March 13, 2018: Journal of Physiology
Daniel R Garza, Marcel C van Verk, Martijn A Huynen, Bas E Dutilh
The environmental metabolome and metabolic potential of microorganisms are dominant and essential factors shaping microbial community composition. Recent advances in genome annotation and systems biology now allow us to semiautomatically reconstruct genome-scale metabolic models (GSMMs) of microorganisms based on their genome sequence1 . Next, growth of these models in a defined metabolic environment can be predicted in silico, mechanistically linking the metabolic fluxes of individual microbial populations to the community dynamics...
March 12, 2018: Nature Microbiology
Sonia Altizer, Daniel J Becker, Jonathan H Epstein, Kristian M Forbes, Thomas R Gillespie, Richard J Hall, Dana M Hawley, Sonia M Hernandez, Lynn B Martin, Raina K Plowright, Dara A Satterfield, Daniel G Streicker
Human-provided resource subsidies for wildlife are diverse, common and have profound consequences for wildlife-pathogen interactions, as demonstrated by papers in this themed issue spanning empirical, theoretical and management perspectives from a range of study systems. Contributions cut across scales of organization, from the within-host dynamics of immune function, to population-level impacts on parasite transmission, to landscape- and regional-scale patterns of infection. In this concluding paper, we identify common threads and key findings from author contributions, including the consequences of resource subsidies for (i) host immunity; (ii) animal aggregation and contact rates; (iii) host movement and landscape-level infection patterns; and (iv) interspecific contacts and cross-species transmission...
May 5, 2018: Philosophical Transactions of the Royal Society of London. Series B, Biological Sciences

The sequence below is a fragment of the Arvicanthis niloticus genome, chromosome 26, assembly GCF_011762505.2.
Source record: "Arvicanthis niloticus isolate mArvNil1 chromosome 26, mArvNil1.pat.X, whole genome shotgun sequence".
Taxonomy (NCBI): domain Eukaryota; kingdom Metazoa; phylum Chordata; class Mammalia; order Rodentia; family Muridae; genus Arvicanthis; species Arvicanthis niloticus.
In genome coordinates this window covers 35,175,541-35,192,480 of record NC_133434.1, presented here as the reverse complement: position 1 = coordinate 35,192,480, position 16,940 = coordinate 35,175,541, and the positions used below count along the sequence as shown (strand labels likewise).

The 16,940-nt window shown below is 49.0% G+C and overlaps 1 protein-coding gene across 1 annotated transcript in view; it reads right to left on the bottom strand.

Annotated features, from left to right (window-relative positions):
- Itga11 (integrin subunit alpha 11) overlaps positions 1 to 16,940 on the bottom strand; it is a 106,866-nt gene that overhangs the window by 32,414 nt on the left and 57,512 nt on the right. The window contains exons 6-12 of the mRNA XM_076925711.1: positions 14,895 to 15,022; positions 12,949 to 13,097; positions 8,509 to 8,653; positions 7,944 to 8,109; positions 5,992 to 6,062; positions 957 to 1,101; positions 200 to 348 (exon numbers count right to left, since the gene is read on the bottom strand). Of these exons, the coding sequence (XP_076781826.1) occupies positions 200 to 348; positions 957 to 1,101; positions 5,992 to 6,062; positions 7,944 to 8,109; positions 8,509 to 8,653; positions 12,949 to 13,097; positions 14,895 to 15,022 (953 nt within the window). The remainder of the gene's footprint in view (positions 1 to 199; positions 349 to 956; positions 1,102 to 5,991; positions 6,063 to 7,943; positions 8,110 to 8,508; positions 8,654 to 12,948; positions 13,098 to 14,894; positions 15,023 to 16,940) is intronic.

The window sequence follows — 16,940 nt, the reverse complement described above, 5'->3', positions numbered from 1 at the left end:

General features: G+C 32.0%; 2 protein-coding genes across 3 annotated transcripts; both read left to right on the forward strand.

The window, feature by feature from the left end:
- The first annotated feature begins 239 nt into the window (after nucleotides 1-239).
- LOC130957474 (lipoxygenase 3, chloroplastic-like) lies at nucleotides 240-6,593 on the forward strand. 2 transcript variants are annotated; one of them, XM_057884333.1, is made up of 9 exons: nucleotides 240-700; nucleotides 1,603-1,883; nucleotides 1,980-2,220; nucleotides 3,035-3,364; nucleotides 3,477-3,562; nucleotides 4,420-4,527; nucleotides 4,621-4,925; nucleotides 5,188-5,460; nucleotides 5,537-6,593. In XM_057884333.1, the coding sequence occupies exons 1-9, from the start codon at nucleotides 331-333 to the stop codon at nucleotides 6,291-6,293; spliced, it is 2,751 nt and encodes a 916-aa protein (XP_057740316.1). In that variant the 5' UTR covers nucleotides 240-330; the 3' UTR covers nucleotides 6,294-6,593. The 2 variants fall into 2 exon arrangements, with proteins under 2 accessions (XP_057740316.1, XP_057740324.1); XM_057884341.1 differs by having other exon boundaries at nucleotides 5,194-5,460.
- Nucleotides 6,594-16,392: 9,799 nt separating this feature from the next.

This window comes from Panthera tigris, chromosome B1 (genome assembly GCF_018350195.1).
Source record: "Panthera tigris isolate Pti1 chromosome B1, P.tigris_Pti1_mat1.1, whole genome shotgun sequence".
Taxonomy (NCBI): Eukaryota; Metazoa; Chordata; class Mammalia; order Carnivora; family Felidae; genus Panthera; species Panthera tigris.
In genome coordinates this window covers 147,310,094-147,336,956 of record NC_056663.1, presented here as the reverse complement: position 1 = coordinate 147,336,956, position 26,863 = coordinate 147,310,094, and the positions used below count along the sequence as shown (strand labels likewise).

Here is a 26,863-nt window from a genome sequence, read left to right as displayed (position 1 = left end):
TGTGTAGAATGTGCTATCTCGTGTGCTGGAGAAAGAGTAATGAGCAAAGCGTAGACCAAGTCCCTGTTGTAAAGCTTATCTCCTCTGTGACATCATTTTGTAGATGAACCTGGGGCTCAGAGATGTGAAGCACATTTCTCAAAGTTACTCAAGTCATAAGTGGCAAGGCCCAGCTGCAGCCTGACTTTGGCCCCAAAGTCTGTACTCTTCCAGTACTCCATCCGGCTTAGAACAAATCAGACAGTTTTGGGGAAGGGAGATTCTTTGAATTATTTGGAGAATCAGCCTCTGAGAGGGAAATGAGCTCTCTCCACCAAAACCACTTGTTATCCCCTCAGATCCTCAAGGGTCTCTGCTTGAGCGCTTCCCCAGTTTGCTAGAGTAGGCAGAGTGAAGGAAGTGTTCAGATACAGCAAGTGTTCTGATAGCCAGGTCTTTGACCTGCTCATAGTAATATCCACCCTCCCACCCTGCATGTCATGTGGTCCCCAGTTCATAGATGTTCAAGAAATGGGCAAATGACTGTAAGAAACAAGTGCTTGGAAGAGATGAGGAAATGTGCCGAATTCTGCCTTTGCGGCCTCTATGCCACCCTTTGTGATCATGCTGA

Fiona Newberry, Shen-Yuan Hsieh, Tom Wileman, Simon R Carding
Myalgic encephalomyelitis (ME)/chronic fatigue syndrome (CFS) (ME/CFS) is a disabling and debilitating disease of unknown aetiology. It is a heterogeneous disease characterized by various inflammatory, immune, viral, neurological and endocrine symptoms. Several microbiome studies have described alterations in the bacterial component of the microbiome (dysbiosis) consistent with a possible role in disease development. However, in focusing on the bacterial components of the microbiome, these studies have neglected the viral constituent known as the virome...
March 15, 2018: Clinical Science (1979-)
Janessa Pickering, Teck Hui Teo, Ruth B Thornton, Lea-Ann Kirkham, Graeme R Zosky, Holly D Clifford
Exposure to environmental geogenic (or earth-derived) dust can lead to more frequent and severe infections in the human airway. Particulate matter < 10 µm (PM10 ) is the component of air pollution that is commonly associated with the exacerbation of respiratory diseases. We have previously demonstrated that mice exposed to geogenic dust PM10 experienced an exacerbation of inflammatory responses to influenza A virus. Whether geogenic dust PM10 also exacerbates respiratory bacterial infection is not yet known, nor are the components of the dust that drive these responses...
March 6, 2018: Environmental Research
Matthew R Panasevich, Umesh D Wankhade, Sree V Chintapalli, Kartik Shankar, R Scott Rector
BACKGROUND: The gut microbiome plays a critical role in the onset and progression of obesity and the metabolic syndrome. However, it is not well documented whether the cecal versus the fecal microbiome is more relevant when assessing its contribution to these diseases. Here, we amplified the V4 region of the 16S rRNA gene from cecal and fecal samples of female Ossabaw swine fed a low fat control diet (10.5% fat; n=4) or Western diet (43.0% fat; 17.8% high fructose corn syrup; 2% cholesterol; n=3) for 36 weeks...
March 9, 2018: Physiological Genomics